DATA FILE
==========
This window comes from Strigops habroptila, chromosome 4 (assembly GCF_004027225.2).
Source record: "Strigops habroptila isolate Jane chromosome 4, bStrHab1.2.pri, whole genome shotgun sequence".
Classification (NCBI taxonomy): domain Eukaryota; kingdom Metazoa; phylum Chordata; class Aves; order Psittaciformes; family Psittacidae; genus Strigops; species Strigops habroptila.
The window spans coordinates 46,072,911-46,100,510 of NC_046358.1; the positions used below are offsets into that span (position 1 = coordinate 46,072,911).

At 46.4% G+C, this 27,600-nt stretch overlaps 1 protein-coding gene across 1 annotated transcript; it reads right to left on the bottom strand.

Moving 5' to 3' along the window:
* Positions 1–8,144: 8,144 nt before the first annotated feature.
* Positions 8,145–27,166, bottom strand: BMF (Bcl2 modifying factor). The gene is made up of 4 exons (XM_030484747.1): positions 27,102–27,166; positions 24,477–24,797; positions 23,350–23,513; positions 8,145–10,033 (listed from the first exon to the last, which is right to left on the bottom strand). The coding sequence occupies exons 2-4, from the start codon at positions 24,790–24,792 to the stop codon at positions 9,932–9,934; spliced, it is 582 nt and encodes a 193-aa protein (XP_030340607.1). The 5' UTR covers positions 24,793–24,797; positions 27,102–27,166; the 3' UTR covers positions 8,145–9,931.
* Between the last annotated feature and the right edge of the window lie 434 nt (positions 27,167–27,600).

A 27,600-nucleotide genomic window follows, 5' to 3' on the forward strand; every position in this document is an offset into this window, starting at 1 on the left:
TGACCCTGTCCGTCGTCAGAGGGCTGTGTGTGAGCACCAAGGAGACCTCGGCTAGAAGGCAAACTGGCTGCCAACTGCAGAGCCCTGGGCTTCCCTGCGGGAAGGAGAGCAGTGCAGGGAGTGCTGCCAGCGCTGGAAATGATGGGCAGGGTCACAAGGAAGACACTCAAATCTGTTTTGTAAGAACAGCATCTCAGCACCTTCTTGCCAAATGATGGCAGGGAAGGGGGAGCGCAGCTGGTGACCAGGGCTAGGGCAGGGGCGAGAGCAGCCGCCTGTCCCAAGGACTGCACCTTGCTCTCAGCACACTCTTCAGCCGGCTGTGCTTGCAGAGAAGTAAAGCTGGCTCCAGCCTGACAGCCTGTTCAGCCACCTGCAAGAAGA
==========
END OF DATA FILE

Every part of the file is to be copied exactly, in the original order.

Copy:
This window comes from Strigops habroptila, chromosome 4 (assembly GCF_004027225.2).
Source record: "Strigops habroptila isolate Jane chromosome 4, bStrHab1.2.pri, whole genome shotgun sequence".
Classification (NCBI taxonomy): domain Eukaryota; kingdom Metazoa; phylum Chordata; class Aves; order Psittaciformes; family Psittacidae; genus Strigops; species Strigops habroptila.
The window spans coordinates 46,072,911-46,100,510 of NC_046358.1; the positions used below are offsets into that span (position 1 = coordinate 46,072,911).

At 46.4% G+C, this 27,600-nt stretch overlaps 1 protein-coding gene across 1 annotated transcript; it reads right to left on the bottom strand.

Moving 5' to 3' along the window:
* Positions 1–8,144: 8,144 nt before the first annotated feature.
* Positions 8,145–27,166, bottom strand: BMF (Bcl2 modifying factor). The gene is made up of 4 exons (XM_030484747.1): positions 27,102–27,166; positions 24,477–24,797; positions 23,350–23,513; positions 8,145–10,033 (listed from the first exon to the last, which is right to left on the bottom strand). The coding sequence occupies exons 2-4, from the start codon at positions 24,790–24,792 to the stop codon at positions 9,932–9,934; spliced, it is 582 nt and encodes a 193-aa protein (XP_030340607.1). The 5' UTR covers positions 24,793–24,797; positions 27,102–27,166; the 3' UTR covers positions 8,145–9,931.
* Between the last annotated feature and the right edge of the window lie 434 nt (positions 27,167–27,600).

A 27,600-nucleotide genomic window follows, 5' to 3' on the forward strand; every position in this document is an offset into this window, starting at 1 on the left:
TGACCCTGTCCGTCGTCAGAGGGCTGTGTGTGAGCACCAAGGAGACCTCGGCTAGAAGGCAAACTGGCTGCCAACTGCAGAGCCCTGGGCTTCCCTGCGGGAAGGAGAGCAGTGCAGGGAGTGCTGCCAGCGCTGGAAATGATGGGCAGGGTCACAAGGAAGACACTCAAATCTGTTTTGTAAGAACAGCATCTCAGCACCTTCTTGCCAAATGATGGCAGGGAAGGGGGAGCGCAGCTGGTGACCAGGGCTAGGGCAGGGGCGAGAGCAGCCGCCTGTCCCAAGGACTGCACCTTGCTCTCAGCACACTCTTCAGCCGGCTGTGCTTGCAGAGAAGTAAAGCTGGCTCCAGCCTGACAGCCTGTTCAGCCACCTGCAAGAAGA